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Randell v. Newark Housing Authority

decided: October 3, 1967.


Biggs and Kalodner, Circuit Judges, and Van Dusen*fn*, District Judge. Biggs, Circuit Judge (concurring in part and dissenting in part).

Author: Van Dusen


VAN DUSEN, District Judge.

This case presents the alleged denial of the constitutional rights of the appellants (and their families), who were tenants in the "low income" housing projects owned and operated by the defendant-appellees in the City of Newark, New Jersey. The appellants occupied their apartments pursuant to a standard lease which provided for automatic renewals for successive terms of one month, terminable by either party upon giving one month's written notice. In the late summer and early fall of 1966, the three families were served by the Newark Housing Authority with thirty-day notices of termination of their leases, with notice to vacate. All three families failed to vacate. Subsequently, the Newark Housing Authority brought "Summary Actions for Recovery of Premises" in the Essex County District Court pursuant to New Jersey statute, N.J.S.A.2A:18-53(a). Judgment for possession was entered in all three cases, but warrants of eviction were stayed temporarily. Appellant Randell was evicted January 20, 1967; appellants Avent and Durant are presently still in possession by virtue of our temporary restraining order issued April 21, 1967.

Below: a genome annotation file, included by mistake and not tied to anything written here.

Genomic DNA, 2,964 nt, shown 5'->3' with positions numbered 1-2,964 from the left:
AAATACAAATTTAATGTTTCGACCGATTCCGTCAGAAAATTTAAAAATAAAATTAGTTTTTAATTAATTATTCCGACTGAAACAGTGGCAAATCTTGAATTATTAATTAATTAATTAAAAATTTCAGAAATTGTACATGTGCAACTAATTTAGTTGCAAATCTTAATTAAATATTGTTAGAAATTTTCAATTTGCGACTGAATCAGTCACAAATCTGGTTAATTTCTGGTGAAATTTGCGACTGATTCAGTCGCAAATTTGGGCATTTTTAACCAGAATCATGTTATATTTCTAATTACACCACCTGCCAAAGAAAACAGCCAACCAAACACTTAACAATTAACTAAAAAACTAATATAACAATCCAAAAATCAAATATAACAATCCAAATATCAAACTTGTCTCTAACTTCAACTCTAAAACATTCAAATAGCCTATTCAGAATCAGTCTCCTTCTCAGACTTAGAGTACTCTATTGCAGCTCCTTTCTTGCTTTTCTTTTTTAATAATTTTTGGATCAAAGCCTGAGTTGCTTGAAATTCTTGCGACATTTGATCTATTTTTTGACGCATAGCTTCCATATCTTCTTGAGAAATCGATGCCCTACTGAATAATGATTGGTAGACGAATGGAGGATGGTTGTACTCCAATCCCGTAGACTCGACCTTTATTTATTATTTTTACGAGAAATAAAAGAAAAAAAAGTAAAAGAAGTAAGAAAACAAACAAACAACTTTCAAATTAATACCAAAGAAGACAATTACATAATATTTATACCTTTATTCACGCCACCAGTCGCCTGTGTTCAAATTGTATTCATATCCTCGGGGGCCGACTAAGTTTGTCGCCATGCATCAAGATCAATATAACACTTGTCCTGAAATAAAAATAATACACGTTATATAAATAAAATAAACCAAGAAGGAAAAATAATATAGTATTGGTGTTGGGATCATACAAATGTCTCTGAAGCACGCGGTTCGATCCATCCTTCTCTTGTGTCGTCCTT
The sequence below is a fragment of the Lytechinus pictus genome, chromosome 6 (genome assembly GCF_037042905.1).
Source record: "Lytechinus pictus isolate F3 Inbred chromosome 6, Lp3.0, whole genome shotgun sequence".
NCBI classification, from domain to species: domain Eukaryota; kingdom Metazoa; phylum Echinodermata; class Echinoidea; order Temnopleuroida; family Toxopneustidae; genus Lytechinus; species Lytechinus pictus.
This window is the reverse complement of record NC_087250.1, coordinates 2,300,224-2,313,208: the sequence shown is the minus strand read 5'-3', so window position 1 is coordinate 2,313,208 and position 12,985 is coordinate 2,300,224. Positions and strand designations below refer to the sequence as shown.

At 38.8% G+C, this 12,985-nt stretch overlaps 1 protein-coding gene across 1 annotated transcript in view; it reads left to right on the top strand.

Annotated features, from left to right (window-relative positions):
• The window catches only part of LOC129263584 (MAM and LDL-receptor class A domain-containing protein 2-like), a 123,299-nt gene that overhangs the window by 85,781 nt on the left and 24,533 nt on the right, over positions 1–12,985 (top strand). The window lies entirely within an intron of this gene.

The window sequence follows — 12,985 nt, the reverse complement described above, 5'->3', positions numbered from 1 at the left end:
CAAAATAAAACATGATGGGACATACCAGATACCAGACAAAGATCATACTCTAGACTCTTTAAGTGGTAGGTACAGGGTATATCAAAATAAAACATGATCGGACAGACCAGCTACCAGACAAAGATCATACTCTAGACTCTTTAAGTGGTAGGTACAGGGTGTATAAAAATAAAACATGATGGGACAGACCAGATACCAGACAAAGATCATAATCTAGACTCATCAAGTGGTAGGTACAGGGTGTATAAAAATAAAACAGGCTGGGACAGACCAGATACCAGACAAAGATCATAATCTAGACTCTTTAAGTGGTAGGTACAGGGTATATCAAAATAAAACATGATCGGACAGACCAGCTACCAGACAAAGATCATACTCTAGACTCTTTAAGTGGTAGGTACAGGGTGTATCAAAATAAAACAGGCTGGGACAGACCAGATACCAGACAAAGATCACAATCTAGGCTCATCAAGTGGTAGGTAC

Subsequent to the judgments for possession and appellant Randell's eviction, the appellants brought suit in the United States District Court seeking an injunction restraining their eviction and reinstating the evicted Randell on the grounds that in the evictions, they had been denied due process of law as guaranteed to them by the Fourteenth Amendment. After first denying an ex parte restraining order and issuing an order to show cause, the District Court, following a hearing on the application for a preliminary injunction to reinstate Randell, denied any injunctive relief and dismissed the appellants' action on the grounds that there was no federal subject matter jurisdiction, particularly under 42 U.S.C. § 1983 and 28 U.S.C. § 1343 (3) and (4),*fn1 and on the authority of the Supreme Court's decision in Monroe v. Pape, 365 U.S. 167, 187, 81 S. Ct. 473, 5 L. Ed. 2d 492 (1961).*fn2

The procedures followed by appellees in eviction cases were placed in the record by appellants. When the Housing Authority receives a serious complaint about a tenant, it conducts an investigation in an effort to rehabilitate the family before recommending any eviction. As pages 13-14 of the deposition of 3/3/67, offered in evidence by appellants' counsel, reveals:

"If the facts warrant it, we will recommend eviction. If the facts warrant it after an investigation and after working with the tenant and exhausting whatever remedies we have to help the tenant.

"* * * After all the facts are in and when we feel that the tenant is imposing a threat to others, the welfare of others -- * * *. We recommend eviction."

In seventy to eighty per cent. of the cases involving complaints as to tenants, the Tenant Relations office rehabilitates the family so that no eviction is required.